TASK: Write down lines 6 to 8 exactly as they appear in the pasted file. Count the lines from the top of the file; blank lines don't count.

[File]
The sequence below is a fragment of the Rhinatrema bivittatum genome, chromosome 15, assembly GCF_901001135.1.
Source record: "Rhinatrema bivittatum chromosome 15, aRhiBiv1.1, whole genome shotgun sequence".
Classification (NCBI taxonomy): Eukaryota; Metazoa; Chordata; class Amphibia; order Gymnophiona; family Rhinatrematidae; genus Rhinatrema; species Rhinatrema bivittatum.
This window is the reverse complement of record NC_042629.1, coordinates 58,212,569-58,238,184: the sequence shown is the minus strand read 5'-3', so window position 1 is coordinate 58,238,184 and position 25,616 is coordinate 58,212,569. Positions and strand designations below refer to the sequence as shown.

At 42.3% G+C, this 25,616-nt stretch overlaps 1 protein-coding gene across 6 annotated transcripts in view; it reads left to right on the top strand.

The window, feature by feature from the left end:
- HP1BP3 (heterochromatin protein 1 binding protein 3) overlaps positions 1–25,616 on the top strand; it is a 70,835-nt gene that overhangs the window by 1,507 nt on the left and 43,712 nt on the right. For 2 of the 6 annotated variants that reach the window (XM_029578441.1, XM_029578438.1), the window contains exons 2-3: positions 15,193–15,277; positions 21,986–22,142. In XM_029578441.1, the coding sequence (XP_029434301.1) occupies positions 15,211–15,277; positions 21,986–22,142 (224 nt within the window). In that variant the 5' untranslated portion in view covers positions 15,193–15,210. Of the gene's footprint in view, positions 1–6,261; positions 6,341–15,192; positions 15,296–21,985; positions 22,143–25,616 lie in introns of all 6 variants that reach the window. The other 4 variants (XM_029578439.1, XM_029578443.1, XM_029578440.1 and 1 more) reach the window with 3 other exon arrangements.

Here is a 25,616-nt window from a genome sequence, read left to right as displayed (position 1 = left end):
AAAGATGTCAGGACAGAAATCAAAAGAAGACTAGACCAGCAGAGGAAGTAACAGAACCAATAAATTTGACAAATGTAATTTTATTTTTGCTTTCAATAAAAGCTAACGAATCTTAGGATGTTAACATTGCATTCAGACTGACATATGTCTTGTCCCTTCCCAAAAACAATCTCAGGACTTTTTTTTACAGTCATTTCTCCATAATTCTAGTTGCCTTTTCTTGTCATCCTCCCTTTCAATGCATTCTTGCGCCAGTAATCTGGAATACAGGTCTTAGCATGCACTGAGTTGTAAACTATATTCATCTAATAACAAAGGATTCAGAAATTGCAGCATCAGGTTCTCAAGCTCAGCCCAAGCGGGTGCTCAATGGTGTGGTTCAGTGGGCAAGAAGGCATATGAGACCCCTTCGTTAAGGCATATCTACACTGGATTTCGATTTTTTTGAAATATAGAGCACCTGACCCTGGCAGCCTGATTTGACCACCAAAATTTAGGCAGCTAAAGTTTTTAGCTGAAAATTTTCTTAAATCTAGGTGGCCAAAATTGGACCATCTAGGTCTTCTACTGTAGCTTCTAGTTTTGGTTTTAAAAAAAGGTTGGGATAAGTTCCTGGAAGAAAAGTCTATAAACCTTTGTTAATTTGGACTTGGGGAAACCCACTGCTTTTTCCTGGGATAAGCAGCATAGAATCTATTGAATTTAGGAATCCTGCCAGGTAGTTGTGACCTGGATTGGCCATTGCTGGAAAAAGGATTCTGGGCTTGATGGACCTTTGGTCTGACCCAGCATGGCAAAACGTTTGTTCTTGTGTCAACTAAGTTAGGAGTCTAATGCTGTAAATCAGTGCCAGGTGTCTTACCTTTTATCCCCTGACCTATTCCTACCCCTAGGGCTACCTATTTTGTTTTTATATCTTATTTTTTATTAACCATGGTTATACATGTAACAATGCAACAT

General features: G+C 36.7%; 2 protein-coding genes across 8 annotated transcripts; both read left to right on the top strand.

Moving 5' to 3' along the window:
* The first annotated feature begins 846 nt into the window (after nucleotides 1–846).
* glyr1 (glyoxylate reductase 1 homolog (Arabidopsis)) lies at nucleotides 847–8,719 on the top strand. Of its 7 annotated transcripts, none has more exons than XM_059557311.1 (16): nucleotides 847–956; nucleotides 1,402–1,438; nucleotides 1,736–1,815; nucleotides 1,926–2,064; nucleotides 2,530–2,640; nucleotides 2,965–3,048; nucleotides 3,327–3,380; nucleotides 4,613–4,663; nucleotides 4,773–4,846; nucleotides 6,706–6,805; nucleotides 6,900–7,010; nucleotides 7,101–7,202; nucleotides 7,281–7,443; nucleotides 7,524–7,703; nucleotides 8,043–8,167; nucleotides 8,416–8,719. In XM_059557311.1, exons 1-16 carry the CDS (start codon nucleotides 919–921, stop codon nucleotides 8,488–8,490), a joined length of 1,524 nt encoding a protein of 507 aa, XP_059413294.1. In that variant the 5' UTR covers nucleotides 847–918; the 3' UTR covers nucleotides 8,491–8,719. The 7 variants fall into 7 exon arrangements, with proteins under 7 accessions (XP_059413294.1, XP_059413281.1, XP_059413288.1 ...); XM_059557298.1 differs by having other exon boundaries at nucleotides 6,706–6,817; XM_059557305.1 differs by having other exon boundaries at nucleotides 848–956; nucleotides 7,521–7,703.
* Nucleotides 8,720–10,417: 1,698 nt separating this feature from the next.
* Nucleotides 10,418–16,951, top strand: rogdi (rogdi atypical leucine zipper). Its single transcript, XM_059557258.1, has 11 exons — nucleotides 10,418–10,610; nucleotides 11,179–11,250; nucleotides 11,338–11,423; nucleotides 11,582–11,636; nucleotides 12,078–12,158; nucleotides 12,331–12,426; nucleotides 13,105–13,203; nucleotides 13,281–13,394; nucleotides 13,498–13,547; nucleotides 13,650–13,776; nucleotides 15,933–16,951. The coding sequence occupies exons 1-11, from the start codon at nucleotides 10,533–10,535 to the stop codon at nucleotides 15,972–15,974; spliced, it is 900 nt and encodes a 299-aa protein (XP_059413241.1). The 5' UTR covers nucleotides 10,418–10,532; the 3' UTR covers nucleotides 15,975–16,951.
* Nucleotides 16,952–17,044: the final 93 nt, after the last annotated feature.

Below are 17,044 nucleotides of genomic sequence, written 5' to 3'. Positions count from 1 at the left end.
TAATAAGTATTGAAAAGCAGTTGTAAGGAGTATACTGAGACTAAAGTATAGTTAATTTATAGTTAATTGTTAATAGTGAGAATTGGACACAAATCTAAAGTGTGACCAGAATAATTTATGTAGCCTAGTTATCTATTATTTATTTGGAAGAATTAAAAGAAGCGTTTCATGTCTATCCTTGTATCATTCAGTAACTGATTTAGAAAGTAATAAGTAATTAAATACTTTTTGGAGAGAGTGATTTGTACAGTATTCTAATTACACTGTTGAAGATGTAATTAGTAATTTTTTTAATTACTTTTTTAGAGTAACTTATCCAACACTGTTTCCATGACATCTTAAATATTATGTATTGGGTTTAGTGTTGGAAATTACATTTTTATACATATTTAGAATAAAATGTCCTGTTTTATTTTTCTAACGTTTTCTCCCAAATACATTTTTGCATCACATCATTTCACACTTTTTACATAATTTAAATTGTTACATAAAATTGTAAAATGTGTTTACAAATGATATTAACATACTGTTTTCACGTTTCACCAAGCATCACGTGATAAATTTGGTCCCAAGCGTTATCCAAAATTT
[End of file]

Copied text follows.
The window, feature by feature from the left end:
- HP1BP3 (heterochromatin protein 1 binding protein 3) overlaps positions 1–25,616 on the top strand; it is a 70,835-nt gene that overhangs the window by 1,507 nt on the left and 43,712 nt on the right. For 2 of the 6 annotated variants that reach the window (XM_029578441.1, XM_029578438.1), the window contains exons 2-3: positions 15,193–15,277; positions 21,986–22,142. In XM_029578441.1, the coding sequence (XP_029434301.1) occupies positions 15,211–15,277; positions 21,986–22,142 (224 nt within the window). In that variant the 5' untranslated portion in view covers positions 15,193–15,210. Of the gene's footprint in view, positions 1–6,261; positions 6,341–15,192; positions 15,296–21,985; positions 22,143–25,616 lie in introns of all 6 variants that reach the window. The other 4 variants (XM_029578439.1, XM_029578443.1, XM_029578440.1 and 1 more) reach the window with 3 other exon arrangements.

Here is a 25,616-nt window from a genome sequence, read left to right as displayed (position 1 = left end):